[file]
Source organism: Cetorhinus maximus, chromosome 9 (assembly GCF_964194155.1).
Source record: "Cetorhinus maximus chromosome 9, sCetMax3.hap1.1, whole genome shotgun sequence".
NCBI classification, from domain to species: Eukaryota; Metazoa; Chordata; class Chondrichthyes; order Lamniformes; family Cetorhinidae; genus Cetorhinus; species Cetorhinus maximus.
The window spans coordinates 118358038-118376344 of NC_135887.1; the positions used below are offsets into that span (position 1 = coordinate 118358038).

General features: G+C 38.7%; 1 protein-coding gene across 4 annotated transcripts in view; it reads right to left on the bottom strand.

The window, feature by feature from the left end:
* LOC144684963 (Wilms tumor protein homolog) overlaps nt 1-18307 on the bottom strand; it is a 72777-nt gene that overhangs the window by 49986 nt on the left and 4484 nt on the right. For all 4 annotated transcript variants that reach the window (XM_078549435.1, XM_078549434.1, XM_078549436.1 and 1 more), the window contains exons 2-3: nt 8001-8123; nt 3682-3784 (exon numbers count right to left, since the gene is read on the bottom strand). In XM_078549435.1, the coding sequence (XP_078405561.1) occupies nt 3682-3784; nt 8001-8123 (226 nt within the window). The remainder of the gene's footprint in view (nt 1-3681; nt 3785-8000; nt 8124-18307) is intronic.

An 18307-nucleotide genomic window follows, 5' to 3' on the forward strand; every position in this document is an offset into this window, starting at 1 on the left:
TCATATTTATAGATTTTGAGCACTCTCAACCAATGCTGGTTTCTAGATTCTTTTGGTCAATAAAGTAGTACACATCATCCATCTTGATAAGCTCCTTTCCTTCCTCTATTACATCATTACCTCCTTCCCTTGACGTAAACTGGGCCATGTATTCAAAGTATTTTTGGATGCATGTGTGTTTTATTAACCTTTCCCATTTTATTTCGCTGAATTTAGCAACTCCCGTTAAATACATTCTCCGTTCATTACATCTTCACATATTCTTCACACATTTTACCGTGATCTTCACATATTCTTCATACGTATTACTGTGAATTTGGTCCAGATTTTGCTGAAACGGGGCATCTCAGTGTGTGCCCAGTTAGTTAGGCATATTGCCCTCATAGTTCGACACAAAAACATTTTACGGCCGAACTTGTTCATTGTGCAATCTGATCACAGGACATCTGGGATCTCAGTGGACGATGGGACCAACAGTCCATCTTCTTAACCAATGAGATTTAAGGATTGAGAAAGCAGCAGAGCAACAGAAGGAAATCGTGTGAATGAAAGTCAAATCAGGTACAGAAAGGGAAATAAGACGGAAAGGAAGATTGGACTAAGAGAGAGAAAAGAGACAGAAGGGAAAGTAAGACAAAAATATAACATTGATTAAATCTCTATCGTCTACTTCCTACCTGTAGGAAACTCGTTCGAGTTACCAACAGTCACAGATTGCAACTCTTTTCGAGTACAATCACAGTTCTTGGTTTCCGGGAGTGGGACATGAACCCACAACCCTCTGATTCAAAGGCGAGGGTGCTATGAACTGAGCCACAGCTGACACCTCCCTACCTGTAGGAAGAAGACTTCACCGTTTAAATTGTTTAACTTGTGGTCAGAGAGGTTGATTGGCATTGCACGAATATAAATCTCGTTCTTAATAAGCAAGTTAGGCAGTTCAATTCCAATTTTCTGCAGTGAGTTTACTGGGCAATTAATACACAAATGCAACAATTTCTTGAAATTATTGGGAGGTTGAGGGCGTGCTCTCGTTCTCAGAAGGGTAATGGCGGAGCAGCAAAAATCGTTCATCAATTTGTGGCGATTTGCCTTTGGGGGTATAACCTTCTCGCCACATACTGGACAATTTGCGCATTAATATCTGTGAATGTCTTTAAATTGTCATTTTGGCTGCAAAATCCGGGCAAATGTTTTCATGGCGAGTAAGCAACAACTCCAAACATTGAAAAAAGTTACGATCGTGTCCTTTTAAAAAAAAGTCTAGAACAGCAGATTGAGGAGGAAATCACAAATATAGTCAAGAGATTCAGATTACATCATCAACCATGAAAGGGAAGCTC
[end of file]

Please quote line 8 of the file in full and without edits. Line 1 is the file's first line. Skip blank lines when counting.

An 18307-nucleotide genomic window follows, 5' to 3' on the forward strand; every position in this document is an offset into this window, starting at 1 on the left: